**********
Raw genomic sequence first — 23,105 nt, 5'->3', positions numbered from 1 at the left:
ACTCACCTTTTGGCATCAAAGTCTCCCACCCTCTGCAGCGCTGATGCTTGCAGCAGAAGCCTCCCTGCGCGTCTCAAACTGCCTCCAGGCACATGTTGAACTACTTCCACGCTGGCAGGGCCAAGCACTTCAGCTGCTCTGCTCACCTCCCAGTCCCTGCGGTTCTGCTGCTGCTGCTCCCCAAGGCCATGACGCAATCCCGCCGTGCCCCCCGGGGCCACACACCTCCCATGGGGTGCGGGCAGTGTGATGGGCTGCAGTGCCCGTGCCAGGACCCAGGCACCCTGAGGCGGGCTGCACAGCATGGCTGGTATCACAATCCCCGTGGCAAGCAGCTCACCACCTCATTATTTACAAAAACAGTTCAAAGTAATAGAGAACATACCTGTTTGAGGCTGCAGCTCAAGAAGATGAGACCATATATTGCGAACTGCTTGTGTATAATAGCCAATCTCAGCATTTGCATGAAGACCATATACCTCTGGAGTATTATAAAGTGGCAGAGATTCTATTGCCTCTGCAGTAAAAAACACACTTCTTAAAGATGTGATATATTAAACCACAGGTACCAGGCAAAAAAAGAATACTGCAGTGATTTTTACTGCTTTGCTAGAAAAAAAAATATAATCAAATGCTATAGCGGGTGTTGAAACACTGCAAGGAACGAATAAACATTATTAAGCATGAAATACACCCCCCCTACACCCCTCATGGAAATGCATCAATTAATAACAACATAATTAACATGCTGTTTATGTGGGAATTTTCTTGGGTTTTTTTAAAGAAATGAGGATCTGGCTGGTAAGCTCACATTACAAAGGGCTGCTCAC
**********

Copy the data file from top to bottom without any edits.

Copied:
Raw genomic sequence first — 23,105 nt, 5'->3', positions numbered from 1 at the left:
ACTCACCTTTTGGCATCAAAGTCTCCCACCCTCTGCAGCGCTGATGCTTGCAGCAGAAGCCTCCCTGCGCGTCTCAAACTGCCTCCAGGCACATGTTGAACTACTTCCACGCTGGCAGGGCCAAGCACTTCAGCTGCTCTGCTCACCTCCCAGTCCCTGCGGTTCTGCTGCTGCTGCTCCCCAAGGCCATGACGCAATCCCGCCGTGCCCCCCGGGGCCACACACCTCCCATGGGGTGCGGGCAGTGTGATGGGCTGCAGTGCCCGTGCCAGGACCCAGGCACCCTGAGGCGGGCTGCACAGCATGGCTGGTATCACAATCCCCGTGGCAAGCAGCTCACCACCTCATTATTTACAAAAACAGTTCAAAGTAATAGAGAACATACCTGTTTGAGGCTGCAGCTCAAGAAGATGAGACCATATATTGCGAACTGCTTGTGTATAATAGCCAATCTCAGCATTTGCATGAAGACCATATACCTCTGGAGTATTATAAAGTGGCAGAGATTCTATTGCCTCTGCAGTAAAAAACACACTTCTTAAAGATGTGATATATTAAACCACAGGTACCAGGCAAAAAAAGAATACTGCAGTGATTTTTACTGCTTTGCTAGAAAAAAAAATATAATCAAATGCTATAGCGGGTGTTGAAACACTGCAAGGAACGAATAAACATTATTAAGCATGAAATACACCCCCCCTACACCCCTCATGGAAATGCATCAATTAATAACAACATAATTAACATGCTGTTTATGTGGGAATTTTCTTGGGTTTTTTTAAAGAAATGAGGATCTGGCTGGTAAGCTCACATTACAAAGGGCTGCTCAC